three schools of the south and seven schools of the north ［南三北七］ ( nansan-hokushichi): Also, three schools of southern China and seven schools of northern China. Though generally referred to as “schools,” they are actually the ten principal systems of classification of the Buddhist sutras set forth by various Buddhist teachers in China, during the Northern and Southern Dynasties period (439–589). Hence there are no specific names for the respective schools. T’ien-t’ai (538–597) employed this generic designation and outlined these systems in his Profound Meaning of the Lotus Sutra.
All three southern schools classified the Buddhist sutras into three categories—the sudden teaching, the gradual teaching, and the indeterminate teaching. The sudden teaching as defined by these schools corresponds to the Flower Garland Sutra; the gradual teaching, to the Āgama sutras, Correct and Equal sutras, Wisdom sutras, Lotus Sutra, and Nirvana Sutra; and the indeterminate teaching, to the Shrīmālā and Golden Light sutras. The difference among the three southern schools lies in their arrangement of the sutras included in the gradual teaching. One school subdivides the gradual teaching into three divisions: the teaching of the reality of things (Āgama sutras), the teaching of the non-substantiality of things (Correct and Equal sutras, Wisdom sutras, and Lotus Sutra), and the teaching of the eternity of the Buddha nature (Nirvana Sutra). Another of the three schools places the Lotus Sutra in an additional category by itself called the teaching uniting all teachings in the one vehicle, thus making four divisions within the gradual teaching. A third school adds a fifth division to the gradual teaching, establishing a separate category for the Vimalakīrti Sutra, the Brahmā Excellent Thought Sutra, and other sutras. This is called the division of the teaching extolling the bodhisattva practice.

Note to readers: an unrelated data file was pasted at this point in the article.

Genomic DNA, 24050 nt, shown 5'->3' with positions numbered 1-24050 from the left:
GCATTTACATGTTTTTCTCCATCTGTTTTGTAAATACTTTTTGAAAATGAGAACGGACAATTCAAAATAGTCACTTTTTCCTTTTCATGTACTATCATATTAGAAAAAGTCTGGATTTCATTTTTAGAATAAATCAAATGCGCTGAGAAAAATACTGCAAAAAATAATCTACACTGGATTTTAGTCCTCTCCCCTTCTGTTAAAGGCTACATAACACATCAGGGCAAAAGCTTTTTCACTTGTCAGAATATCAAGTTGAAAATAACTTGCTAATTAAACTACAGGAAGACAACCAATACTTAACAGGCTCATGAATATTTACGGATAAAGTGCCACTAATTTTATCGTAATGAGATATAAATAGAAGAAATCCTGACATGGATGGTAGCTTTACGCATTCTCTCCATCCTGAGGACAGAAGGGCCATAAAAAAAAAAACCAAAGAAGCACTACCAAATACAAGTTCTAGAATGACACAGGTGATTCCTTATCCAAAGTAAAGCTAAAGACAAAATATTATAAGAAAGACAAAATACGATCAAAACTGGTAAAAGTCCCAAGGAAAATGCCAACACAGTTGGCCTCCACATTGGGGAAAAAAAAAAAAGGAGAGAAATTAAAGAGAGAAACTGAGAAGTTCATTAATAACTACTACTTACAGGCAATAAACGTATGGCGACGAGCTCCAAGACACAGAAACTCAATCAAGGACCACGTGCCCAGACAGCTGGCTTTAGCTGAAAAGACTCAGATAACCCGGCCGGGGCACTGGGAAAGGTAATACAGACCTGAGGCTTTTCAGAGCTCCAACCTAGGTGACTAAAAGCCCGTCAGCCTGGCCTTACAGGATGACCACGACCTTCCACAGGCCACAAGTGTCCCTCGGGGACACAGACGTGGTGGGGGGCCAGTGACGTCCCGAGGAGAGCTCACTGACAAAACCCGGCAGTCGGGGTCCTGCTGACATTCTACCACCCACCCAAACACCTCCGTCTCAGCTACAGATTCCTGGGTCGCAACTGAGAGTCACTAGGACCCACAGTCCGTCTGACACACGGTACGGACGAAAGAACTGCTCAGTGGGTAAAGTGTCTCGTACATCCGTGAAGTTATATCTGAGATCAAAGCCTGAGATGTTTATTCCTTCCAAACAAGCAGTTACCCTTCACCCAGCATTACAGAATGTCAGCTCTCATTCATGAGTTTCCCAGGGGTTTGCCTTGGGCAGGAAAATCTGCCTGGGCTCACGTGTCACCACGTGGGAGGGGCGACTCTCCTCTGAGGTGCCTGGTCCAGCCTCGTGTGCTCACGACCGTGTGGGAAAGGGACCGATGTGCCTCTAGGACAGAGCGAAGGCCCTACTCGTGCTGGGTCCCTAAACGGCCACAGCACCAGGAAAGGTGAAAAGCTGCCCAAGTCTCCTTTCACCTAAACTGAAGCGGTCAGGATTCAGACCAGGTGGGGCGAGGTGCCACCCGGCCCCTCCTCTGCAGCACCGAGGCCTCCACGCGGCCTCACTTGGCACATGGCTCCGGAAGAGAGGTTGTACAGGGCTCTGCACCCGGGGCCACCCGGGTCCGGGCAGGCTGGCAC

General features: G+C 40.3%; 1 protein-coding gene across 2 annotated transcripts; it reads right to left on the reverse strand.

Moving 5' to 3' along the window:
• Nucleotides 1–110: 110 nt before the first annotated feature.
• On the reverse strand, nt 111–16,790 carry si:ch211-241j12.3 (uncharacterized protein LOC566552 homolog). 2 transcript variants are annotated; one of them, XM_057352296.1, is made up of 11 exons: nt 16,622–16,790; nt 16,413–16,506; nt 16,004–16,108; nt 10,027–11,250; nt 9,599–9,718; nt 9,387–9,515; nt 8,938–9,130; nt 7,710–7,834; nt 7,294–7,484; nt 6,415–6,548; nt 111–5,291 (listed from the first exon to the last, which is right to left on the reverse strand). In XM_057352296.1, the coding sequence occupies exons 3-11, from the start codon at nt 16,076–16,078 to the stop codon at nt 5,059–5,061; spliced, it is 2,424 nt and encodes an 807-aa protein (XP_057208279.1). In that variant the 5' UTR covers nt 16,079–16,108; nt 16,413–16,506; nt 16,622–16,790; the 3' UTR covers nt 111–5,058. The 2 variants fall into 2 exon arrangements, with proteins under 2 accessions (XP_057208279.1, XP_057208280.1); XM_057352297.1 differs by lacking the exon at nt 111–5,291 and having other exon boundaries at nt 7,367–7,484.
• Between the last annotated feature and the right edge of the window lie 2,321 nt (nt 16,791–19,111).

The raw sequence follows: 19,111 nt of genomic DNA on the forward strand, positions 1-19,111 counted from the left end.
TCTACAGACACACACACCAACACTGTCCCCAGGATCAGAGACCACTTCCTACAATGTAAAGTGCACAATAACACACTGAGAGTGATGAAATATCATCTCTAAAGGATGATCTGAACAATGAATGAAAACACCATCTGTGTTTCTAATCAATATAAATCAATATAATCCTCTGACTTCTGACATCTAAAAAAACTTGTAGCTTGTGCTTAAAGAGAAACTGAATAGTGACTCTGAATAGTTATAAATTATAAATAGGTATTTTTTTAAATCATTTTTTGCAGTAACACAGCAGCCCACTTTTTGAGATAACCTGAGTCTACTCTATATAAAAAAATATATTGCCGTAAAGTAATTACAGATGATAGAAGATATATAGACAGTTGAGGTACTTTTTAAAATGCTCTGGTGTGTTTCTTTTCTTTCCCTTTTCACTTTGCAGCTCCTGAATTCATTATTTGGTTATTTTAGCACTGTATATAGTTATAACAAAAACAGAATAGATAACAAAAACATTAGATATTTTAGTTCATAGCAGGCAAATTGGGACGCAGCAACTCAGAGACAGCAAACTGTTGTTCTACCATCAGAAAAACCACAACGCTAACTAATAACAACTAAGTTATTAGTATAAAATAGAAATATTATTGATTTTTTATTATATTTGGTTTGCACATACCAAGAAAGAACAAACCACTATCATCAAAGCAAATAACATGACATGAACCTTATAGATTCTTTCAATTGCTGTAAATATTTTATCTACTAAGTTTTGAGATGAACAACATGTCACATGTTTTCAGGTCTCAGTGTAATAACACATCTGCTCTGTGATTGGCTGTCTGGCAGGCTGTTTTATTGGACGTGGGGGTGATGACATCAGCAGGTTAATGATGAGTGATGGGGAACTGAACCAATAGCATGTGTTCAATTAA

The classifications by the seven northern schools are as follows: (1) A division of the Buddhist sutras into five categories called the teaching of human and heavenly beings (ethical teachings), the teaching of the reality of things, the teaching of the non-substantiality of things, the teaching uniting all teachings in the one vehicle, and the teaching of the eternity of the Buddha nature. (2) A twofold classification established by Bodhiruchi dividing Buddhism into the incomplete word teaching (Hinayana or Āgama sutras) and the complete word teaching (Mahayana). (3) A classification established by Hui-kuang, arranging the Buddhist teachings into four doctrines: causes and conditions (the doctrine of abhidharma works), temporary name (the doctrine of The Treatise on the Establishment of Truth), denial of the reality of things (the doctrine of the Great Perfection of Wisdom Sutra and of the three treatises—The Treatise on the Middle Way, The Treatise on the Twelve Gates, and The One-Hundred-Verse Treatise), and the eternity of the Buddha nature (the doctrine of the Nirvana Sutra and the Flower Garland Sutra). (4) A five-division system, identical to Hui-kuang’s, except that the Flower Garland Sutra occupies an additional category of its own called the doctrine of the phenomenal world. (5) A classification into six doctrines, which adds to Hui-kuang’s four-division system the two categories of the true teaching (Lotus Sutra) and the perfect teaching (Great Collection Sutra). (6) A division of Mahayana into two types: one that holds phenomena to be real, and the other that views them as non-substantial. (7) The one voice teaching, which maintains that the Buddha expounds only the one Buddha vehicle and there is no other teaching but this one Buddha vehicle that represents all his lifetime teachings.
T’ien-t’ai refuted these systems of classification and, refining and integrating all existing systems, formulated the classification of the “five periods and eight teachings” to assert the superiority of the Lotus Sutra over all other sutras. See also five periods and eight teachings.